Tomorrow Fed chairman Ben Bernanke will give his economic outlook on Capitol Hill to the Joint Economic Committee. The statement shouldn’t diverge from what we’ve heard so far: recent monetary policy moves are made in a crisis mode, inflation is still a concern, they might hike rates back up just as aggressively if inflation becomes a problem, the Bear Stearns rescue was done to save the broader credit markets from spiraling. Then the Q&A will start, and all his consistent messaging will get washed out by lawmakers who don’t even know how markets work.
In addition to being asked why the government would bail out a bank and not consumers, he’s also likely to be asked about his July 2007 projection of $100 billion in bad sub-prime debt. To date, actual write-downs are $230 billion. Also consider the point below that we made August 13, 2007:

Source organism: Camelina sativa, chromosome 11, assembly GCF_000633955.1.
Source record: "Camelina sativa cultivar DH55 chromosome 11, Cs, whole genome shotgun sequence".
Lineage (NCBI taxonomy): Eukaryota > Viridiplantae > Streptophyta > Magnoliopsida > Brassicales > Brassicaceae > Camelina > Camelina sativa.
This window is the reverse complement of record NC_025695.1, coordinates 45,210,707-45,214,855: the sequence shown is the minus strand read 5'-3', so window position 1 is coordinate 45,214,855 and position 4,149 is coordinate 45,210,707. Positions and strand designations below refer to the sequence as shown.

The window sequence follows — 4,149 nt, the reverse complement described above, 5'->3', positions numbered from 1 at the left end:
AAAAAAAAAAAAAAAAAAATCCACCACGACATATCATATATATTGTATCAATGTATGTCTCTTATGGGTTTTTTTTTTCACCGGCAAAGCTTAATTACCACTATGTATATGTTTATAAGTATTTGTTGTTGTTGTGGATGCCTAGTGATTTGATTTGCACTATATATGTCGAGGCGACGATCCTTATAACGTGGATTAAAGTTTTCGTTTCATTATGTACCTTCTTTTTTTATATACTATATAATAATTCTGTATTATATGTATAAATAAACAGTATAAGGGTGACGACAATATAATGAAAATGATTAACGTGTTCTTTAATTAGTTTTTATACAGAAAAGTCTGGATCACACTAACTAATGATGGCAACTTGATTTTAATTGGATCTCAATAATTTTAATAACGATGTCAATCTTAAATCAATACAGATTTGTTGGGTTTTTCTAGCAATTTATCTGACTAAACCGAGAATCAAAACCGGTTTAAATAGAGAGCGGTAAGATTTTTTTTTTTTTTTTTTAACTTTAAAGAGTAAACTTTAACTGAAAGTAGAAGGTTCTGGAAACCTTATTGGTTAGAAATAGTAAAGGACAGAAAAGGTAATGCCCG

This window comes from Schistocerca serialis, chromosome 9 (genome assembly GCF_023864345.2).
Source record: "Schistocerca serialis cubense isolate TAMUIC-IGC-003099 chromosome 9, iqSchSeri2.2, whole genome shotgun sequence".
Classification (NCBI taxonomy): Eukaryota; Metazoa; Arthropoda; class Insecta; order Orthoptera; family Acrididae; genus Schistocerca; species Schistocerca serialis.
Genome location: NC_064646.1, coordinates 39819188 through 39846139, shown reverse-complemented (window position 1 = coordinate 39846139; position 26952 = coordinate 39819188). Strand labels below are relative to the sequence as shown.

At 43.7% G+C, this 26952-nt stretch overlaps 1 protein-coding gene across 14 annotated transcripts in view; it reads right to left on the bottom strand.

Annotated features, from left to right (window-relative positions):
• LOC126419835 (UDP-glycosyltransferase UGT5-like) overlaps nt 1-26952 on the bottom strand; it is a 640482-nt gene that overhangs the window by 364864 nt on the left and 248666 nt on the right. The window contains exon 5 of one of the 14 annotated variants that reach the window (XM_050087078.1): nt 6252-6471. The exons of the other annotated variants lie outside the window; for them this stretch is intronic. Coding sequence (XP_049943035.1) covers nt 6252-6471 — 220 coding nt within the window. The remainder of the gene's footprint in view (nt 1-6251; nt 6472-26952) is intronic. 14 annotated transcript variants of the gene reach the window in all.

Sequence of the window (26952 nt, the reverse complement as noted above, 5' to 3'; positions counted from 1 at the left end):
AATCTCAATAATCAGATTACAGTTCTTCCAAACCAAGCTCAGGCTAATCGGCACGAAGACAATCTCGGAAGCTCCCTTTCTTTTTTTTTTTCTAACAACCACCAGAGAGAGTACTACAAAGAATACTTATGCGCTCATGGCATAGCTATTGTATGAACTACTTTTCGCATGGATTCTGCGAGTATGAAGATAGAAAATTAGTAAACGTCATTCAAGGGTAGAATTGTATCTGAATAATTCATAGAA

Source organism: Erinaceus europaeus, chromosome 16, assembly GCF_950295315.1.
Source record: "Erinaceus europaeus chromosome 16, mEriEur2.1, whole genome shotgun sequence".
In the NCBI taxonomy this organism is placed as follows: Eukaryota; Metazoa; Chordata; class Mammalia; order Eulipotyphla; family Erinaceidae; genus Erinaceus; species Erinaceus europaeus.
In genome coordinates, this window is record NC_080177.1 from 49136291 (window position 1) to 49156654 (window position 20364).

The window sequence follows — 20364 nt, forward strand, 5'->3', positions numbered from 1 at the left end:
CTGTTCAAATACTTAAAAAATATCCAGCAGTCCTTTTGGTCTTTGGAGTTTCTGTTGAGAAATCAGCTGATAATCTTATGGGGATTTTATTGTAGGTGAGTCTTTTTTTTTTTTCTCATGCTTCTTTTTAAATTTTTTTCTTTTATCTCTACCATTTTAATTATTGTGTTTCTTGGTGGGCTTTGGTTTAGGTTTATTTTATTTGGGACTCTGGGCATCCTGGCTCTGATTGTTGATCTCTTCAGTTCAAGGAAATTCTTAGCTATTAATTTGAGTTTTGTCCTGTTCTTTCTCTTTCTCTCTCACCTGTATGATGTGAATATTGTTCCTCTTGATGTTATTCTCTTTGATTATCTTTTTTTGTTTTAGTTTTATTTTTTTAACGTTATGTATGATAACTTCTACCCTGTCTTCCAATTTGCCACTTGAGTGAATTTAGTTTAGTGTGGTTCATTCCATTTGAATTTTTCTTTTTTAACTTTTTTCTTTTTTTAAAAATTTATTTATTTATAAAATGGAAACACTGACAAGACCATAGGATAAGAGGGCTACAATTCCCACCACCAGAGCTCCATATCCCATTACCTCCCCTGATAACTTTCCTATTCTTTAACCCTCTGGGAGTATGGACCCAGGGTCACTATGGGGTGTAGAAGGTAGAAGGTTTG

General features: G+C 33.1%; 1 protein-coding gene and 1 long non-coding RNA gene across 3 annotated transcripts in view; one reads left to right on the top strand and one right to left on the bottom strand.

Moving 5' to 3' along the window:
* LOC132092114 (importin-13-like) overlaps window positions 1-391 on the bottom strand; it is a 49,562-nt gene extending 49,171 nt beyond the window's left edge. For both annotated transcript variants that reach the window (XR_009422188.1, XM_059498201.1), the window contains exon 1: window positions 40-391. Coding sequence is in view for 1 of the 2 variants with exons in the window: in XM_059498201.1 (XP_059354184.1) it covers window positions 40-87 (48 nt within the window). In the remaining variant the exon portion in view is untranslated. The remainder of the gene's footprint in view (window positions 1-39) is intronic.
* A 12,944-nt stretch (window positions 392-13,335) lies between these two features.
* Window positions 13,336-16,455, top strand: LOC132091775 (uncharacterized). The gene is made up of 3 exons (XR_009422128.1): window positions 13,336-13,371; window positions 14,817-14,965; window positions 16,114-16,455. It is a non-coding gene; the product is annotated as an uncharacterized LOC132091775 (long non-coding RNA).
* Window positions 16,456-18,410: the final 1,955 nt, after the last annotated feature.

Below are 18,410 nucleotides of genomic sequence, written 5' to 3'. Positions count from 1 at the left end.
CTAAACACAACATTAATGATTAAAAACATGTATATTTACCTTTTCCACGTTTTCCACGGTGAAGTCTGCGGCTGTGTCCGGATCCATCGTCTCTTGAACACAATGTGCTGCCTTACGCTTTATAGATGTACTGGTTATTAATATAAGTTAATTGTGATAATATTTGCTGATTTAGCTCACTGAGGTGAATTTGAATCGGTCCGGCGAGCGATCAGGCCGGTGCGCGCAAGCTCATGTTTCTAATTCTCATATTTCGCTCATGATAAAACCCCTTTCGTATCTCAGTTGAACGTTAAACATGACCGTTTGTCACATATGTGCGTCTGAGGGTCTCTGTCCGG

“Between 2004 and 2006, the time when lender guidelines were flimsiest, about 14 million families purchased homes at an average cost of $250,000. Even in conservative scenarios, that 2 year pool alone could contain as much as 10 times more than the $100 billion of bad sub-prime debt Ben Bernanke estimated just 3 weeks ago.”